Molecules in outer space exist because their atoms happened to bump into each other and stick. The most abundant atoms in space include hydrogen, oxygen and carbon, whose particular electron-sharing tendencies naturally lead to the formation of small molecules like oxygen gas, water and carbon monoxide and dioxide. Carbon atoms also readily bond with each other to form long chainlike molecules, as well as six-cornered ring molecules. The chains and rings nestle together with others of their kind and can aggregate to form ever larger masses: cosmic soot.
The dark swirls in the molecular clouds are a mixture of carbon soot and similar aggregates of primordial minerals. These various particles make up what’s called interstellar dust. The individual grains of interstellar dust are microscopically tiny, but their influence on the development of the cosmos is huge. They provide a solid surface to which free-floating atoms and small molecules can stick, encouraging chemical activity, new reactions, larger molecules. On them the material world became increasingly diverse, complex, capable of further development. And to the nose of the cosmic Chef, it became aromatic—billions of years before our own sun began to shine.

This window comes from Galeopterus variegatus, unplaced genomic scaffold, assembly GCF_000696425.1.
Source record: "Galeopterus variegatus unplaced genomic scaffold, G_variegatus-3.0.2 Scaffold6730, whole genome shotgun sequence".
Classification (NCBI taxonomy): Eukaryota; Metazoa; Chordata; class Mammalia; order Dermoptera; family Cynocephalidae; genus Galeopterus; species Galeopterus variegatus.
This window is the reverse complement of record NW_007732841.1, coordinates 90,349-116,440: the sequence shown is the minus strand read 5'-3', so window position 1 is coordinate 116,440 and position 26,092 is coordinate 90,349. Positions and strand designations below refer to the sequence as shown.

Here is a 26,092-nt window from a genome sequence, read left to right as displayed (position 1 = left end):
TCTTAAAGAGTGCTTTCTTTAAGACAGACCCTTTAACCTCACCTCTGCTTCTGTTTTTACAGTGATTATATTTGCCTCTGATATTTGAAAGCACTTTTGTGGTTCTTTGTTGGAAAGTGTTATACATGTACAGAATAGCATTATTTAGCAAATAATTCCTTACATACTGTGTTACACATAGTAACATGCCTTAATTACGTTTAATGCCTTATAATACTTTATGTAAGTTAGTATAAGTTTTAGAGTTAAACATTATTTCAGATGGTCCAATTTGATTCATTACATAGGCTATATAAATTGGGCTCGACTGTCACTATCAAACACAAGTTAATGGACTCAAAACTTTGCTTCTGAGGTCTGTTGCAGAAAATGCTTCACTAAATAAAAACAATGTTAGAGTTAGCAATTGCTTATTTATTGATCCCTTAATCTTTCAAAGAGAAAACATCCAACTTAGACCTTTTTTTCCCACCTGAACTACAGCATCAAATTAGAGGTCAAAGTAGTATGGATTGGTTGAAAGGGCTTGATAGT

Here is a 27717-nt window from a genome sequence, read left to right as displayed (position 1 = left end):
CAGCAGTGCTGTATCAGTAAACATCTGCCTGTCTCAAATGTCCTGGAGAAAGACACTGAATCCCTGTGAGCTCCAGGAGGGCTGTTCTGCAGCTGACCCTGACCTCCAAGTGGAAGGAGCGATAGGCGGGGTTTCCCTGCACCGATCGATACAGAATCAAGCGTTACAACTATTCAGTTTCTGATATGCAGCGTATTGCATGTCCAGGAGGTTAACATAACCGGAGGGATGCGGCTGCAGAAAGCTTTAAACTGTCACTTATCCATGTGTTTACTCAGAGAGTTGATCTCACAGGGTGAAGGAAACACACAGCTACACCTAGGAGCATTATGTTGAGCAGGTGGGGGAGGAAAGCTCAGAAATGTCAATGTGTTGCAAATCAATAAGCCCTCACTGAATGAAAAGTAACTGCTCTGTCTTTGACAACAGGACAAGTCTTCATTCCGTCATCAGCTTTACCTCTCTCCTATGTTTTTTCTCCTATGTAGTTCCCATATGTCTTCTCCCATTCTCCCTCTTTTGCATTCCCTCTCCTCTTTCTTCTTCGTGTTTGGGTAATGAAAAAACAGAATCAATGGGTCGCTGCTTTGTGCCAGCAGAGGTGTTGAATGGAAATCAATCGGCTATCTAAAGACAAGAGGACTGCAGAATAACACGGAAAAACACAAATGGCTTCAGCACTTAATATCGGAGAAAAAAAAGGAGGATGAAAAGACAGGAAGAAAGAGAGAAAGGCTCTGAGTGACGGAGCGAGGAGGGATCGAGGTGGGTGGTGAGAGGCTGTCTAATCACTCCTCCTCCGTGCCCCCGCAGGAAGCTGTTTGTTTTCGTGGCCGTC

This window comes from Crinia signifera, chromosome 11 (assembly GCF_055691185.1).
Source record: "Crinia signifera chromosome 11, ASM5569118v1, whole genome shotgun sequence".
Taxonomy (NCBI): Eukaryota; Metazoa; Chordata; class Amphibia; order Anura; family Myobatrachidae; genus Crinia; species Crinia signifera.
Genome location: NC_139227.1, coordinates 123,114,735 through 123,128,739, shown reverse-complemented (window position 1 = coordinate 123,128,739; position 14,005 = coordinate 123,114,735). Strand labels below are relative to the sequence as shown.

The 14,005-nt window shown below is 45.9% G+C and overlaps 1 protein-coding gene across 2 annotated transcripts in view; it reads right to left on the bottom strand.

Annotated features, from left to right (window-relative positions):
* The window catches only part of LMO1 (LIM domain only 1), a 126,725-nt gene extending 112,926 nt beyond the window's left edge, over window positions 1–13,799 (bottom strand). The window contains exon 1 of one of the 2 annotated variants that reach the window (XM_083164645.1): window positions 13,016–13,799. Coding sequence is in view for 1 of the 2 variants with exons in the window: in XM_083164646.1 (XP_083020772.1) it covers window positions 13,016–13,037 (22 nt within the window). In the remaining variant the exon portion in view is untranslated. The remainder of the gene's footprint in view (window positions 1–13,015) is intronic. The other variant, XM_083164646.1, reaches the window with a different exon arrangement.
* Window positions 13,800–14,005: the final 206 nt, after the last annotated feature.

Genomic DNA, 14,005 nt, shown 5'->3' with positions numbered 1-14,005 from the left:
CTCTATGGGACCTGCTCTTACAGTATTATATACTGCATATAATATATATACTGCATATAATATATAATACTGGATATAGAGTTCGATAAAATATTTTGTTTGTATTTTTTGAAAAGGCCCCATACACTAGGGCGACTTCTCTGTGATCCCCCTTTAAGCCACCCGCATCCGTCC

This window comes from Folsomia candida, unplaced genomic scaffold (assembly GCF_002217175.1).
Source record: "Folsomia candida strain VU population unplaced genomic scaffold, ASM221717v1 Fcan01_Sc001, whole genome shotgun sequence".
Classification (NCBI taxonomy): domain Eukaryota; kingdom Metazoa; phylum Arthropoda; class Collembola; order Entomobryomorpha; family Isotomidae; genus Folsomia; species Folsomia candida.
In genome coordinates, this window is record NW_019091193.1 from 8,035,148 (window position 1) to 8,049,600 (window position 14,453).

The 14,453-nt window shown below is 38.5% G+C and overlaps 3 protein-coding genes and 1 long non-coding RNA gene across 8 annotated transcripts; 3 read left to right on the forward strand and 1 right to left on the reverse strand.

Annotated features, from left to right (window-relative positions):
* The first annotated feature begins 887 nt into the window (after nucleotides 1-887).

In 2020, the roster of known interstellar molecules numbers more than 200. Let’s start with the simplest cosmic molecules for which we have smell receptors, those made of just three or four atoms. (Two-atom sodium chloride is salty and hydrogen chloride is sour, but no two-atom molecules are aromatic.) We don’t have receptors for water, carbon dioxide or nitrous oxide, though all are important in the air we breathe.